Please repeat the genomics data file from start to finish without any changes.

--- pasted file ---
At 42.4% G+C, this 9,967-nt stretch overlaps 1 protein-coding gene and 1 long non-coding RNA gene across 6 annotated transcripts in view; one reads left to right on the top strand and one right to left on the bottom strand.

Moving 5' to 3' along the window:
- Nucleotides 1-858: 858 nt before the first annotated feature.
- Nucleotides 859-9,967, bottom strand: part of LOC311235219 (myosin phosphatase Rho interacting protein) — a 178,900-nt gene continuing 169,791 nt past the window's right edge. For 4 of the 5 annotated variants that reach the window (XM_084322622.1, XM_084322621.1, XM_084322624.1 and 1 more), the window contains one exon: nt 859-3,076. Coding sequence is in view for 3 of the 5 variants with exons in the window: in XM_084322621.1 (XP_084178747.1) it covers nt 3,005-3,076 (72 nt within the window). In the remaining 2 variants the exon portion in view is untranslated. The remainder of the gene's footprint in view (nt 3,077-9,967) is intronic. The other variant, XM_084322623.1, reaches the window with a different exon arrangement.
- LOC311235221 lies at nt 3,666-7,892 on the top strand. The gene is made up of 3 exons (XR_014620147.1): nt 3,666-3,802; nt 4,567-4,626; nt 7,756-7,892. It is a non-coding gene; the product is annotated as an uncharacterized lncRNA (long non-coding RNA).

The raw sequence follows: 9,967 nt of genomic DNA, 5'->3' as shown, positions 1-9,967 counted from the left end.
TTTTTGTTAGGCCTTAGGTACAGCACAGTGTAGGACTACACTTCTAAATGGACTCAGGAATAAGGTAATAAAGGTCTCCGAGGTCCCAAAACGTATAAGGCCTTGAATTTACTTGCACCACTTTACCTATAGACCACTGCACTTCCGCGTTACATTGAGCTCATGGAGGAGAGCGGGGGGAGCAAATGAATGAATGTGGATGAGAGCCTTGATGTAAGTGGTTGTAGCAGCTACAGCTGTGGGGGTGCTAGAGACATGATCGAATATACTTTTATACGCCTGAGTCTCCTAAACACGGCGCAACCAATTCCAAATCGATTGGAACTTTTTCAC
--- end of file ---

At 42.4% G+C, this 9,967-nt stretch overlaps 1 protein-coding gene and 1 long non-coding RNA gene across 6 annotated transcripts in view; one reads left to right on the top strand and one right to left on the bottom strand.

Moving 5' to 3' along the window:
- Nucleotides 1-858: 858 nt before the first annotated feature.
- Nucleotides 859-9,967, bottom strand: part of LOC311235219 (myosin phosphatase Rho interacting protein) — a 178,900-nt gene continuing 169,791 nt past the window's right edge. For 4 of the 5 annotated variants that reach the window (XM_084322622.1, XM_084322621.1, XM_084322624.1 and 1 more), the window contains one exon: nt 859-3,076. Coding sequence is in view for 3 of the 5 variants with exons in the window: in XM_084322621.1 (XP_084178747.1) it covers nt 3,005-3,076 (72 nt within the window). In the remaining 2 variants the exon portion in view is untranslated. The remainder of the gene's footprint in view (nt 3,077-9,967) is intronic. The other variant, XM_084322623.1, reaches the window with a different exon arrangement.
- LOC311235221 lies at nt 3,666-7,892 on the top strand. The gene is made up of 3 exons (XR_014620147.1): nt 3,666-3,802; nt 4,567-4,626; nt 7,756-7,892. It is a non-coding gene; the product is annotated as an uncharacterized lncRNA (long non-coding RNA).

The raw sequence follows: 9,967 nt of genomic DNA, 5'->3' as shown, positions 1-9,967 counted from the left end.
TTTTTGTTAGGCCTTAGGTACAGCACAGTGTAGGACTACACTTCTAAATGGACTCAGGAATAAGGTAATAAAGGTCTCCGAGGTCCCAAAACGTATAAGGCCTTGAATTTACTTGCACCACTTTACCTATAGACCACTGCACTTCCGCGTTACATTGAGCTCATGGAGGAGAGCGGGGGGAGCAAATGAATGAATGTGGATGAGAGCCTTGATGTAAGTGGTTGTAGCAGCTACAGCTGTGGGGGTGCTAGAGACATGATCGAATATACTTTTATACGCCTGAGTCTCCTAAACACGGCGCAACCAATTCCAAATCGATTGGAACTTTTTCAC